I mentioned above that there are many reasons for which a reverse shoulder replacement might be a good option for you. It turns out that patients with rotator cuff arthropathy tend to do best after this procedure.
Other conditions such as fracture, revision surgery and conversion from hemiarthroplasty to reverse shoulder replacement still tend to improve significantly compared to the before the operation, but perhaps not as much as those with rotator cuff arthropathy.
It’s comparing apples to oranges really. And if the reverse shoulder is the best option for your, then it’s the best option for you.
However, this information can guide your expectations, and help you cope with the fact that other people may have better or worse results depending on their particular condition.
Additionally you should not expect that this implant would function exactly like a normal shoulder. It is considered a “salvage” prosthesis: one used when there is no other good solution. So your expectations for strength and function should remain somewhat guarded.
Remember that the operation first and foremost is meant to reduce pain. Range of motion and strength should be a secondary goal. Usually the functional gains are quite good comparatively speaking, but they are not quite as predictable as we would like.
Rehabilitation is different from conventional shoulder replacement
While you will do some physical therapy after a reverse total shoulder replacement, it is not nearly as extensive as if you had a anatomic total shoulder replacement. This is because stiffness is not usually as much of a problem in reverse total shoulder replacement as it can be with anatomic total shoulder replacement. Therefore many of the early range of motion exercises that are done for other shoulder surgeries are not necessary after reverse total shoulder replacement.
I typically keep patients in a sling for the first six weeks after surgery doing little more than elbow, wrist and hand range of motion. I make sure to counsel patients to avoid reaching behind their back with the operative arm in the first 6 weeks after surgery, as this is the riskiest position for potential dislocation. The odds of dislocation go down after this initial time period.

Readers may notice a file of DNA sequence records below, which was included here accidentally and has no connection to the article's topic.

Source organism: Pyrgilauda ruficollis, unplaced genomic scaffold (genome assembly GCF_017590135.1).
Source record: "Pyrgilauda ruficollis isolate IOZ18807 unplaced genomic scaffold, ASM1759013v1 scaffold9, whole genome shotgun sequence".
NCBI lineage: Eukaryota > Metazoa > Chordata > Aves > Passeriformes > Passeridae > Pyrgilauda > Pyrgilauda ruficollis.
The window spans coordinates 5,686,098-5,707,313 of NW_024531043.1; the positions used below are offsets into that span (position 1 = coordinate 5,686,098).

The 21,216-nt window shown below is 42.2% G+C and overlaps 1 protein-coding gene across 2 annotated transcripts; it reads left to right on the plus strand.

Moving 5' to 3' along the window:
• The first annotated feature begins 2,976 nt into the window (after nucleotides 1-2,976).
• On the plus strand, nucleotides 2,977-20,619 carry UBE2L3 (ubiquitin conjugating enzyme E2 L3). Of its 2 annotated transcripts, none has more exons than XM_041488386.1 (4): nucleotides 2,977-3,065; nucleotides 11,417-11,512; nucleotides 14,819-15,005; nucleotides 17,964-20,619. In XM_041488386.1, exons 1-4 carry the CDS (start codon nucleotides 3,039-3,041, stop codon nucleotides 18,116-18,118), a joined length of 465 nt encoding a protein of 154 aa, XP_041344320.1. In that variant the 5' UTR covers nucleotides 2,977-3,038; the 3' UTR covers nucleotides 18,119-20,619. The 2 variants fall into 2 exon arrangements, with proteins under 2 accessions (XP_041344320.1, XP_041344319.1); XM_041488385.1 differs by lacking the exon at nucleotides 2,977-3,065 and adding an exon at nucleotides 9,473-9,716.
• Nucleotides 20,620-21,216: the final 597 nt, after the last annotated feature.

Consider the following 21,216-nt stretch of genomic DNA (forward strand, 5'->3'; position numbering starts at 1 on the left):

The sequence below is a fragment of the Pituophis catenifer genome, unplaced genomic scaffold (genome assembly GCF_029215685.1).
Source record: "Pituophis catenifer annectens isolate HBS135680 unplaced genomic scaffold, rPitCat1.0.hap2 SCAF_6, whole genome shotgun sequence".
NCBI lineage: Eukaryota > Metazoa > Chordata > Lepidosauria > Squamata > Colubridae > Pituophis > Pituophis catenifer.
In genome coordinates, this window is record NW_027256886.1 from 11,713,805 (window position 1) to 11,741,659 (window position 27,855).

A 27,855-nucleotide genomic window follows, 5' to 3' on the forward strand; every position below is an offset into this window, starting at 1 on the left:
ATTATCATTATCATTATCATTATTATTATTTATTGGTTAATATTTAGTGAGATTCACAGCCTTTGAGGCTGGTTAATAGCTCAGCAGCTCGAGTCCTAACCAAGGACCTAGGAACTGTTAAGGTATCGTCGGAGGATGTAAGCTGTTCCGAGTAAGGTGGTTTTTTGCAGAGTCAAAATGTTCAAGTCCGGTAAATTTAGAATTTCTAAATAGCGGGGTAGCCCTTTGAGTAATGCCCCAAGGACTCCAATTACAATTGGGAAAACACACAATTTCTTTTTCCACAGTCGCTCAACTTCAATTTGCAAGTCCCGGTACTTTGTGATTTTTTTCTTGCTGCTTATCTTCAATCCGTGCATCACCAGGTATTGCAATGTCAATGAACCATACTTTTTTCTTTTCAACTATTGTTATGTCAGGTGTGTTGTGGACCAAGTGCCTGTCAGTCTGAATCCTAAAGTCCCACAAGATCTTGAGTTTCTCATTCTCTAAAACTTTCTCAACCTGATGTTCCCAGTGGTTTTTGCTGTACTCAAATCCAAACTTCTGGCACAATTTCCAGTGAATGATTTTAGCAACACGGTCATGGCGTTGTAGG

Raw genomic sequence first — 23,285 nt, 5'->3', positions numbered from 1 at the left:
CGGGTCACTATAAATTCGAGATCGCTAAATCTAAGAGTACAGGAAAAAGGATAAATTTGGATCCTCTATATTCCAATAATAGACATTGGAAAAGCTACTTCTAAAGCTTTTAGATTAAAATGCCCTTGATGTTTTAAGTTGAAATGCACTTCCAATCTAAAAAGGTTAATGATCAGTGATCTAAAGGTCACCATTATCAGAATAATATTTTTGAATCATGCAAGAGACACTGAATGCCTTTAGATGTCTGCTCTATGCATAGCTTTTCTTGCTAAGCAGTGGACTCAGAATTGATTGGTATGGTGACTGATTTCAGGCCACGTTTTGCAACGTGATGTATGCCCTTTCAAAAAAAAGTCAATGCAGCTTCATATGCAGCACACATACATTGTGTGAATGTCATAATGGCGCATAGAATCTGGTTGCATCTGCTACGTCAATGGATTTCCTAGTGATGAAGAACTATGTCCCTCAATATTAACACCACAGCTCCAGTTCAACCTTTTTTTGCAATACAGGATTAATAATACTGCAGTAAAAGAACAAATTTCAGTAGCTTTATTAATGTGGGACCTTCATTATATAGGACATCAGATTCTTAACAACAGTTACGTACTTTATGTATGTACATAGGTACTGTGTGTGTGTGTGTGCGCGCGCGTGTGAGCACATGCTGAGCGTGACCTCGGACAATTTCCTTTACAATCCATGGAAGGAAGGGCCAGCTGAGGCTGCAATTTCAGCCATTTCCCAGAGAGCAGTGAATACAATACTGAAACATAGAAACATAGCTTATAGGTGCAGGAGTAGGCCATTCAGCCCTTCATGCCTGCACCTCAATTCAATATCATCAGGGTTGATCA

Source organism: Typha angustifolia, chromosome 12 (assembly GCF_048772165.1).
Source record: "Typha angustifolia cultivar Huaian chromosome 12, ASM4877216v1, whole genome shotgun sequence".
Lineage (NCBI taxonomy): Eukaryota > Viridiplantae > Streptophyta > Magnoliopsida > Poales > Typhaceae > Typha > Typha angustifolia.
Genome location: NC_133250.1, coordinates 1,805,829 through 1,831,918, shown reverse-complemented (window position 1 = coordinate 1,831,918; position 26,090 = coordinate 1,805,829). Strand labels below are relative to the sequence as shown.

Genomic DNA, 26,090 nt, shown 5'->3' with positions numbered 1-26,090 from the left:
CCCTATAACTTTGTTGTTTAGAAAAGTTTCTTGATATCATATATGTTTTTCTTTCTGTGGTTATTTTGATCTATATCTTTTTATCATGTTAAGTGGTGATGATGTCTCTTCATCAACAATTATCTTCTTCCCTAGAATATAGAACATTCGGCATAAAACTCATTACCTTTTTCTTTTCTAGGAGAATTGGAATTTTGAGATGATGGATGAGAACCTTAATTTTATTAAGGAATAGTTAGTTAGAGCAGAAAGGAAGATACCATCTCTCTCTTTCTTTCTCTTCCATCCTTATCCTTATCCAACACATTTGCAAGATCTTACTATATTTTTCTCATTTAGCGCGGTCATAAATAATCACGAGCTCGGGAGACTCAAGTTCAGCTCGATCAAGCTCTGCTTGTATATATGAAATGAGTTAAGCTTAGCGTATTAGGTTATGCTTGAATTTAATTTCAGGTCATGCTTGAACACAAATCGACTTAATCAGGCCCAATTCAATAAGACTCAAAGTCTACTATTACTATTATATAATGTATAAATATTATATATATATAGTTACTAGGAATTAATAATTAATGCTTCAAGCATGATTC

After six weeks I have patients start a gentle range of motion and strengthening program that may be self directed depending on the needs and desires of each patient.
Are there unique risks to the reverse shoulder replacement?
While many of the risks of the procedure like anesthesia and potential for infection are similar to anatomic shoulder replacement, there are some unique risks to the procedure. As surgical experience with the implant has grown over the past 10 years, the complication rates have fallen significantly.
The risk of instability may be higher in reverse shoulder replacement. The strict sling protocol with no shoulder movement behind the back that I use has served me well and produced a virtually nonexistent rate of instability.
There is little risk of rotator cuff rupture. This is simply because the rotator cuff is absent or inconsequential in many cases of reverse total shoulder replacement.
There are not many options after a reverse total shoulder replacement. Once you have one in, you cannot go back to an anatomic shoulder replacement. This is a unique risk to the operation. In chess terminology, you are in check. This is why we try to choose the potential candidates for this procedure wisely. The reverse shoulder replacement is usually best suited for older patients for this reason.
Dr. DiPaola is one of a small percentage of orthopedic surgeons in the country that performs shoulder replacement regularly. He performs dozens each year and is skilled with performing reverse total shoulder replacement, a new and technically challenging procedure. If you are considering shoulder replacement please contact us for more information or a personal consultation.